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  • July 11, 2014 - Reflections

    By Jean S. Horner
    The other day while walking down a corridor in a public building, I saw what appeared to be someone walking toward me. On coming closer, I found it was my own reflection in a huge mirror. For a moment it frightened me. Somehow a full-length reflection of one’s self is a startling thing. ...

On Your Mark by Dr. George O. Wood


How Much Do You Ask?

Throwing his cloak aside, he jumped to his feet and came to Jesus. “What do you want me to do for you?” Jesus asked him. The blind man said, “Rabbi, I want to see.” “Go,” said Jesus, “your faith has healed you.” Immediately he received his sight and followed Jesus along the road. (Mark 10:50-52, NIV)

We know him as Bartimaeus, the blind Jericho beggar sitting by the roadside as Jesus passed by. He sensed this was the opportunity of a lifetime. It turned out that he was right — Jesus was passing his way only once, headed up to Jerusalem to lay down His life for us.

Even though others tried to shush him up, Bartimaeus kept crying, “Jesus, Son of David, have mercy on me.” Jesus did. As He also does with us. The Lord called to him.

May we ever be so equally excited when the Lord calls us to himself. No hesitation, no reserve!

Bartimaeus evidently had been sitting with a wrap around him. It was springtime and a bit chilly. Whenever Jesus calls us, we must also be willing to throw off stuff.

But, Jesus doesn’t heal him on the spot. Instead, He asks a question: “What do you want me to do for you?” I suspect Jesus queries him as to whether he wants a handout or something bigger. Jesus would have given him alms, but He’s ready to give more. It’s vital that, like Bartimaeus, we stretch our faith and reach for more from Him, rather than settling for less. You are coming to a King, large petitions with you bring, for His grace and power are such, none can ever ask too much!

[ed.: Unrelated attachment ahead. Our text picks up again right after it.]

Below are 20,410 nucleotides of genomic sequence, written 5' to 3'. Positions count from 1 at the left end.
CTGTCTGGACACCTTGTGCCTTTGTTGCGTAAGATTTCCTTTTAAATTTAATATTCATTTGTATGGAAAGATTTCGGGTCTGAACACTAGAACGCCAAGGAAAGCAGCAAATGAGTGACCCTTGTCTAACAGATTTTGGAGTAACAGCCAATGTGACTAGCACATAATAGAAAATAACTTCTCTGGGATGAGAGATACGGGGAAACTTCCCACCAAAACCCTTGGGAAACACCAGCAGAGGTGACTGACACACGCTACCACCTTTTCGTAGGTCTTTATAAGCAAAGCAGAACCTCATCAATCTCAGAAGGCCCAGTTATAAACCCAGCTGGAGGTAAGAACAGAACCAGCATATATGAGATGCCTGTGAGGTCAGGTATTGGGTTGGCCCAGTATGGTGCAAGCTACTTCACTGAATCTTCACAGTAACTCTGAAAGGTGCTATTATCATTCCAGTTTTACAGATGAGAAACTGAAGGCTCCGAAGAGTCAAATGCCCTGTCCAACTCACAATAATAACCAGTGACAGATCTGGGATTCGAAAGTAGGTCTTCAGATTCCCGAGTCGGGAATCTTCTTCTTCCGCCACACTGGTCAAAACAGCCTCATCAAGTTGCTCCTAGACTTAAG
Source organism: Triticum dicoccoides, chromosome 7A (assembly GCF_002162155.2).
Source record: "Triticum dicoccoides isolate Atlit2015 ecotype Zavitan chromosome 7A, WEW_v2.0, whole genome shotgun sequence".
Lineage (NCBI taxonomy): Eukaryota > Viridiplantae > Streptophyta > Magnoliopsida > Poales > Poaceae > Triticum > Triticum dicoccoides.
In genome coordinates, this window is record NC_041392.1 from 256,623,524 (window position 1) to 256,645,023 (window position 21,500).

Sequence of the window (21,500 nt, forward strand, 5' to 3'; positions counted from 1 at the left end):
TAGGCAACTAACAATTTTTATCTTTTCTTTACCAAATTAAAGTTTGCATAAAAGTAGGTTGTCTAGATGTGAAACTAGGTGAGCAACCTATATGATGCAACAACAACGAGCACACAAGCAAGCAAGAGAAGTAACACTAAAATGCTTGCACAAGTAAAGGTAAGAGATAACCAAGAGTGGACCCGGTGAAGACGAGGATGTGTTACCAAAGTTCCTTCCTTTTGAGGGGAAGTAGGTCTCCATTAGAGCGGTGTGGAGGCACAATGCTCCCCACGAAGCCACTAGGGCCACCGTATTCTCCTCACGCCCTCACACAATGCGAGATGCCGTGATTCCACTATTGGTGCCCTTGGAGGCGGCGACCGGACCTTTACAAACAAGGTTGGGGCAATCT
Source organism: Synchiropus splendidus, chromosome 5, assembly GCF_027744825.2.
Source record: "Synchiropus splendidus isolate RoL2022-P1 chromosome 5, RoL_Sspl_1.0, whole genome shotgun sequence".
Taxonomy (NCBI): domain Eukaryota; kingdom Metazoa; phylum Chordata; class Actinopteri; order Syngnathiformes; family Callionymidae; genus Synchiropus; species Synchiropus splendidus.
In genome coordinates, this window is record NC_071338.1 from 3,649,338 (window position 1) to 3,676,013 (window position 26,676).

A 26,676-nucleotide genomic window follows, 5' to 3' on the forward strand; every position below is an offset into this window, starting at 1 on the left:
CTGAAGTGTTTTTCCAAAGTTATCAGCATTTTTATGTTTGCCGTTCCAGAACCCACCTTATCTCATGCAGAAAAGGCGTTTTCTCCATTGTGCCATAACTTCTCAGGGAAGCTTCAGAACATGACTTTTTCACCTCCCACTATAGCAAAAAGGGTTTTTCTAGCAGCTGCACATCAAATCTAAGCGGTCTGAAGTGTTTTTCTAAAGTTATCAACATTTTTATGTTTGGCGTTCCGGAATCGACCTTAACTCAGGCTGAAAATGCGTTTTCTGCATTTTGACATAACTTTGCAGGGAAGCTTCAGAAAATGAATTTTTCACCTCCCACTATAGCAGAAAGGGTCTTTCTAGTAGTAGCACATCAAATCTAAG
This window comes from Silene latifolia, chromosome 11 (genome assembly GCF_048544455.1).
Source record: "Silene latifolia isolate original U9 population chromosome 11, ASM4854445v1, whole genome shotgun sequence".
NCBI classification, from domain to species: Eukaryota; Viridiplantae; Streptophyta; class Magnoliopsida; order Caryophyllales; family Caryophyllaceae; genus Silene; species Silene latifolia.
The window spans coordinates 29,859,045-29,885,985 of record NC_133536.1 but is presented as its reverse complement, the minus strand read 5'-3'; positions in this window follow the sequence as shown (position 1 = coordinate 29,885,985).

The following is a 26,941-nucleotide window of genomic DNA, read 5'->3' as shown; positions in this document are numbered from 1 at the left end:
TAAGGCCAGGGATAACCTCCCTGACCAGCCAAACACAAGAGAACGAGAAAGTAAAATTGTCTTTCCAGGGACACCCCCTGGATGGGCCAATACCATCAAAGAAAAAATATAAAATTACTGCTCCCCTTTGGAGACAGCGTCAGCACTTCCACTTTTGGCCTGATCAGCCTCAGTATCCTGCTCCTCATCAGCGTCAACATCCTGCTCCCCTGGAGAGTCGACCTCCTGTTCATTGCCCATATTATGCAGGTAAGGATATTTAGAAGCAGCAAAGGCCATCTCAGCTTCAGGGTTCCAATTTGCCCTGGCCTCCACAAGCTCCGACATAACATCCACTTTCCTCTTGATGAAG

Earlier, to attract Jesus’ attention, Bartimaeus called Him, “Son of David.” Now, in direct conversation, he simply calls Him Teacher (Rabbi). Maybe he felt he had overplayed his hand. Jesus, however, doesn’t chastise him for calling Him by a diminished title. Our Lord is not easily offended.

Can you see Bartimaeus? As a blind person, no doubt he is weaving and bobbing with nervousness as he stands before Jesus. Nevertheless he clearly knows what he wants — sight!

In healing him, Jesus takes no credit. He gives Bartimaeus a huge dose of affirmation. “Your faith has healed you.” What? The Lord himself takes no credit!

Yes, certainly the credit does belong to Jesus, since Bartimaeus could have had all the faith in the world and it still would not have cured him of his blindness. We must be careful about the object of our faith. We do not have faith in faith itself, but in our Lord! However, unless Bartimaeus had cried out while sitting by the roadside, refusing the silencing of others, he never would have been healed. So in this case the source of healing is shared: the faith of one and the power of Jesus. Graciously, the Lord takes no credit.

The fact that Bartimaeus then begins following Jesus on the way up to Jerusalem is testament to the idea that later he became well-known in the Early Church. After his healing, he continued to follow Jesus. Some may be healed and simply revert then to their old ways, to their old lives. Not so Bartimaeus.

The lesson from Bartimaeus is that we should never ask Jesus for less when He is capable of giving us more. He hears our persistent cries for mercy.

A prayer of response
Lord Jesus, You have all power, but You hold that power in reserve, waiting for me to ask, to invite You to do what I cannot do for myself.

GEORGE O. WOOD is general superintendent of the Assemblies of God.

On Your Mark

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2013 On Your Mark

2012 On Your Mark

2011 On Your Mark

2010 On Your Mark

2009 On Your Mark

2008 On Your Mark

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